Boobquake: One Step Forward in Overcoming Shame

May 1, 2010 at 5:19 pm | Posted in Shame | 1 Comment
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Okay, so it’s a new month, and therefore, I should try to update a bit.

So last Monday, a bunch of us on the Internets celebrated the much-renowned “Boobquake.” I wore a somewhat low-cut shirt to celebrate myself, but I had work all day, so the low-cut-ness had to be curbed a bit compared to what it would be had I not been in my office all day.

Don’t know what I’m talking about? How about checking it out, as well as some responses:

Original Post/ProposalFacebook EventA Clarification on BoobquakeThe Results Are InA Feminist Defense of Boobquake – Why Boobquake Isn’t Destroying Feminism

Now that I’ve given you a not-so-small novel to read (and that’s not even all I’d recommend reading on it, but I figured I’d get on with my rant), let me put this out there: I fully support the Boobquake event.

I agree with all of the feminist reasoning behind the event; feminism is about choice, and therefore, we ought to have the freedom to choose whether we show off our tits or cover ’em up, and regardless of our choice, we have the right not to encounter sexism, objectification, anger, suppression, oppression….

Or shame.

From a queer perspective, Boobquake is fantastic. As a community, LGBTQ people have been battling with shame for as long as our communal memory can remember. From Oscar Wilde with the “open secret” (i.e. those who knew to look for homosexuality in his works saw it, but those who didn’t know wouldn’t see it, and no one talked about it because then they’d be admitting to being “in on the secret,” and no “good” person even considered homosexuality in the world, so you don’t talk about it lest you be accused of sodomy) to transpeople who get arrested while using the restroom to young lesbians told they can’t go to prom in a tux because that’s a boy thing to do, shame has been a big part of the queer experience.  Shame regarding our orientations, our gender identities, our masculine or feminine external styling, our lifestyles, our proclivities, our politics, our relationships, our families… and our bodies.

As a person in Western culture, I have been taught to be ashamed of my body. Especially as a woman in American culture, I have been commanded to be ashamed of my body. I’m too short, I’m too fat, I’m too curvy, I’m too pale, I’m too freckle-y, I’m too imperfect.

And if I’m the only one who’d been made to feel this way, I’ll eat the wire plugged into my laptop.

Many of us respond to this shaming by shrinking away, trying to fit in to what would be less shameful: trying to lose or gain weight, wearing push-up or minimizing bras, getting plastic surgery, wearing makeup, or if we can’t make our bodies better, we cover them up with clothing.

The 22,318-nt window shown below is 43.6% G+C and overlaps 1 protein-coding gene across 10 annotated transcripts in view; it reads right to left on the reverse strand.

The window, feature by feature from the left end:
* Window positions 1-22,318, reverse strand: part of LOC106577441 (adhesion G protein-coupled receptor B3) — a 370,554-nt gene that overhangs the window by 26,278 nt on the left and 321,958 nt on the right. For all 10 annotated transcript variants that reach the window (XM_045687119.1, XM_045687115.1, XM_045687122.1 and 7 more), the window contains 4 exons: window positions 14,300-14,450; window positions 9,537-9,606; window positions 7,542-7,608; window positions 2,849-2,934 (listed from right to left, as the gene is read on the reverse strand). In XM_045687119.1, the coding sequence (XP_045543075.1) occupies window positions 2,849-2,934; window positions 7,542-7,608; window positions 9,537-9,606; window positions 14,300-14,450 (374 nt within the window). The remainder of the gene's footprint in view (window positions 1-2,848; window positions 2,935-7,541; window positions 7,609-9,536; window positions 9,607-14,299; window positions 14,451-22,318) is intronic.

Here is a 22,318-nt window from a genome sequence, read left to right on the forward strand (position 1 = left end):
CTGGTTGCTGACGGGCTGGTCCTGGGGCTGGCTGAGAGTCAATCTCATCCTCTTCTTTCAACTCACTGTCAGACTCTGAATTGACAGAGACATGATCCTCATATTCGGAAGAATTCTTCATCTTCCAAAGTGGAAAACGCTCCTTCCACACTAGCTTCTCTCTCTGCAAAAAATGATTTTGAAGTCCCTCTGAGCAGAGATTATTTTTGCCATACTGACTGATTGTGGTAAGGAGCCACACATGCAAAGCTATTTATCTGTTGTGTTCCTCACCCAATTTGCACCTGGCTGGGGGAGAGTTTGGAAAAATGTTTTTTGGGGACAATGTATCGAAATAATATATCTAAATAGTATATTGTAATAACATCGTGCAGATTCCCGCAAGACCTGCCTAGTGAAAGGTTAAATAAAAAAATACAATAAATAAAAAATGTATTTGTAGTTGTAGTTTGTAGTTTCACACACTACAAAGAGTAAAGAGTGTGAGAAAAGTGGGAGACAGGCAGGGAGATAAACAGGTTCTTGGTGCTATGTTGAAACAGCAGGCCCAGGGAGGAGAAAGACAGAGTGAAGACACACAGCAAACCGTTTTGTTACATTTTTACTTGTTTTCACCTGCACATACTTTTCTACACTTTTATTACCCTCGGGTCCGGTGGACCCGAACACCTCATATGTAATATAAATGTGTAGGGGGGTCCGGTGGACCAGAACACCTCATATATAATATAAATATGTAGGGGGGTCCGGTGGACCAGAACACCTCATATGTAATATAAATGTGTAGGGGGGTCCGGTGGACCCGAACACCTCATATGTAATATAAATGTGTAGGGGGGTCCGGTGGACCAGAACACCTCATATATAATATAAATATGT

You know what I say to that?

Fuck. That.

I’m not going to let them shame me about my body, and neither should you. Those so-called “feminists” who oppose Boobquake on the “men are pigs, and you’re just feeding the wolf-whistling machine” reasoning don’t get it. Hojatoleslam Kazem Sedighi, the prayer leader in Iran who said,

Many women who do not dress modestly … lead young men astray, corrupt their chastity and spread adultery in society, which (consequently) increases earthquakes

What was he doing with that statement? Not only saying something hilarious for us to make fun of online (Increases earthquakes? I mean, really?), but he was shaming women who are comfortable showing their bodies in public. He was shaming women for having body parts which men find attractive. He was also shaming men who are attracted to women’s bodies.

These men and women who call themselves “feminists” and yet believe that Boobquake is a backwards step for feminism–they’re doing the exact same thing. They’re shaming women who want to show off their assets. They’re shaming those of us who appreciate the aesthetic value of boobs. They’re shaming boobs themselves.

Let’s get this straight: Boobs are awesome.

You know what’s not awesome?

Here’s what’s not awesome: Shame. A one-size-fits-all view for how women should show their bodies. Urging suppression of choice. Treating women as objects which happen to carry some tits on them. Treating men as animals who can’t control their actions when faced with the sight of some cleavage.

And I’ll say it again: Shame. Shame is not awesome. In fact, it’s quite the opposite of awesome. It does no one any good any any level. Those who are ashamed of their bodies are more likely to harm them. (Whether by crash-dieting which causes more harm than good, by binge-eating comfort foods, by going under the knife unnecessarily only to wake up from the anesthesia to realize the lipo didn’t suck away their self-doubt, by self-injury, by committing suicide… the list goes on.) People who are proud of and comfortable in their bodies are more likely to live healthy lifestyles. In my own struggle to lose weight, the pounds only started slipping away after I became comfortable in the skin I was in; when I was ashamed of my body, I’d “cheat” on my diet more and more and only ended up gaining weight. However, as soon as I started loving myself and realizing that I can feel beautiful even 40 pounds overweight, hey! Look at that! Six weeks later, I’m down 10 pounds. I loved myself, and instead of reaching for the chocolate to make myself feel better for a minute only to have that feeling slip away as soon as I swallowed, I wanted to eat a salad and take the long way to work so I could walk more. Instead of beating myself up because I didn’t look like the magazines told me I should look like, I gave myself a hug and a smile and a little bit of self-love which, in turn, made me healthier.